Monique: We do have an annual gala as a lot of artsy organizations do. Typically, it's in the fall. With the pandemic during 2020, we took the opportunity to move our gala to the spring. It was a lot of new things for us this year in 2021! We, for the very first time, had a spring gala fundraiser but then also it's typically a sit-down dinner, raise-the-paddles sort of experience. Usually we have between 175 to 200 guests at that event, so the virtual thing was a whole new ballgame. How does this actually work? I feel like we definitely learned a lot. It was very different. It was stressful in new ways and not stressful in other ways. It was a whole thing!

Rachel: Yeah! How did your team or board mentally pivot to that? Because it's a big change going from an in-person, more traditional gala to this super fun and spunky live stream, virtual event. I'm definitely going to share my screen and show this. People have to see—it’s so beautiful. How did you guys handle that together, making that pivot?

Monique: I mean...I think that we had the benefit of doing our virtual event the spring of 2021 after a lot of organizations had done and tried to do virtual events for almost a full year at that point. I think we were nervous and the board was nervous and the staff was like, “How's this going to work?” My biggest thing was how are we going to recreate the energy that's in the room?

Rachel: Yeah!

Monique: As the Executive Director, how do I network in a virtual space? That was the weirdest thing for me to try and visualize. It wasn't exactly the same, but there were ways that we tried to recreate some of that energy and that spark. I think, overall, it was “How are we going to do this? This is new!” But, we had a really great Board President who's also a fundraiser herself. She had done a lot of virtual events previously and has done a lot of virtual events through the Givebutter platform. She also felt really comfortable leading us through the plan. We were able to connect with other organizations that we were familiar with. We were alive presenting at Kirkland Performance Center, which is one of the TeenTix partners that we work with to bring young people into their space. We worked with people within our community, so it wasn't like everything was brand new. We had some people that we felt comfortable with to start out, but it was definitely a different experience.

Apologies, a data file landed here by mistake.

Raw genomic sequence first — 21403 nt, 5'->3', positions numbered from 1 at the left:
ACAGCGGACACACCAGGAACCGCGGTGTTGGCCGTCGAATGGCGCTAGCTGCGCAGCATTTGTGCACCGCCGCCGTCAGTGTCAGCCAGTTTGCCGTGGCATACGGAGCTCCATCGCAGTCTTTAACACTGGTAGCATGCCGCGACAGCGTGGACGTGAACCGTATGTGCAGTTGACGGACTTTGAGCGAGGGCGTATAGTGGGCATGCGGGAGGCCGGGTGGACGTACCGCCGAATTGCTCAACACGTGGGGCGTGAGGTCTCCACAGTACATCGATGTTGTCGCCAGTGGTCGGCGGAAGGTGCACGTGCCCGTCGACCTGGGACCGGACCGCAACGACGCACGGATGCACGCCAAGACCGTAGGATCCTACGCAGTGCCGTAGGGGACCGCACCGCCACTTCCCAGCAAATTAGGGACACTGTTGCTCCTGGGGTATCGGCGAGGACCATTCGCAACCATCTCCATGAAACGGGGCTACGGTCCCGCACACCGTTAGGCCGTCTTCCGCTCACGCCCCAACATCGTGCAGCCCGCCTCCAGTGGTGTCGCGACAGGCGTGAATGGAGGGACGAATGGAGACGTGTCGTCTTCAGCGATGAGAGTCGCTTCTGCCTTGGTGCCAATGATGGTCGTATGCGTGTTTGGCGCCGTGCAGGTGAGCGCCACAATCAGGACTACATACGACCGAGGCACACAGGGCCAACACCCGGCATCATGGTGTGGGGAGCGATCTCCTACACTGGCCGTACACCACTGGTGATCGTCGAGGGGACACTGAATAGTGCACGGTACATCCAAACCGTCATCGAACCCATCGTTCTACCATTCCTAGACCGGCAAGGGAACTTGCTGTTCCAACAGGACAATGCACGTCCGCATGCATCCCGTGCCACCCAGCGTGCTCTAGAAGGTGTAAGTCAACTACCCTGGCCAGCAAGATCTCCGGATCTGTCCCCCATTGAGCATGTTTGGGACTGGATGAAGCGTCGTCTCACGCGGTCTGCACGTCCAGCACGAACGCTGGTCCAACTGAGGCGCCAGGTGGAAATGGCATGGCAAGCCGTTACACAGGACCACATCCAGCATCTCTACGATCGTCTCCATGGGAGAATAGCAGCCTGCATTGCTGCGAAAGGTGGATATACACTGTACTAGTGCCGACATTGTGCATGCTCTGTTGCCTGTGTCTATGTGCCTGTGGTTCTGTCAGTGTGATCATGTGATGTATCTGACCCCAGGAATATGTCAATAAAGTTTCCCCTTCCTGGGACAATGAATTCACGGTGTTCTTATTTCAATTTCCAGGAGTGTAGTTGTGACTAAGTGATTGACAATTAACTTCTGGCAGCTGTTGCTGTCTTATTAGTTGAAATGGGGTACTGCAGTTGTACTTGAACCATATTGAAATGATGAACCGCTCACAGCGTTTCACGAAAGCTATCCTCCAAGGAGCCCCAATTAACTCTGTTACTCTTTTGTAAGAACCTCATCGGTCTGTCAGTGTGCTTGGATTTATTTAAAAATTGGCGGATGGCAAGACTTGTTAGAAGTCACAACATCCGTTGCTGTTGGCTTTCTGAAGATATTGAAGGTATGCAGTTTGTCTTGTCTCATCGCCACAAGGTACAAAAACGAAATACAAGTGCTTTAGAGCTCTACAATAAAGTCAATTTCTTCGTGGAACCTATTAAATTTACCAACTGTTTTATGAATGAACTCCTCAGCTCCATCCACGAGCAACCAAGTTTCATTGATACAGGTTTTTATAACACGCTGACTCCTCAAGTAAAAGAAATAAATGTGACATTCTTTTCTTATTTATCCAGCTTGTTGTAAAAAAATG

Rachel: I'm sure so many who are watching are just nodding their head with you.

Monique: Yep!

Rachel: Yeah! What was the structure or format of your event?

Monique: We ended up with one hour live combined with a pre-recorded event. Flip back and forth with some pre-recorded videos, highlighting different stories about our programs and about the mission, and then we had two individuals live streaming from onstage at Kirkland Performance Center in the Seattle area. It was myself and our host. Pre-event, we had a virtual happy hour. We invited everybody who registered and who had a table to join us—a virtual table, obviously, with the Givebutter pages—to join us for this happy hour for an hour. We were on Zoom. We just chatted. We had a couple of randomized Zoom rooms and just tried to get the energy going. We had questions like, “What's your TeenTix experience? What are you eating for dinner? What was the first time you saw an arts event as a young person? What did that mean to you?”

Rachel: Oh, fun!

Monique: Some ways to loosen people up a little bit, so they could see maybe who they were watching with. I think that really helped. At least for me, it helped recreate that experience in the lobby where you’re greeting people.

Rachel: Yup!

Monique: Before you go to that podium and speak, right? It helped energize my experience, and I hope that it translated for those people who were watching, and they continued to stay on the Zoom call while the event started. They had that opportunity to continue to be with their small groups or their “table.”

Rachel: Oh, wow! Yeah, I love that. It’s so creative. I don't know if I’ve heard of that format before.

Monique: It was actually really fun. It allowed for a personal chat in the Zoom while you could also do the Givebutter chat for the whole community. It felt like you could turn to someone if you were sitting next to them and comment whatever you're going to comment or say, “Oh yeah, I saw that too!” But then also the entire room doesn't need to hear it.

Rachel: Right! I'm going to go ahead and share my screen for everybody who's just on the edge of their seat right now wanting to see what the event looked like. I know they are! For everybody who’s following along, of course we're going to link this. You can go ahead and take notes, just like Monique did, of what everyone else was doing in the last year. You can watch their entire event. It's still up on their Givebutter page right now. You can see how they set up their donate process. You can see how they set up team member pages. I just loved the way that you laid out your entire story. Great graphics here. So fun!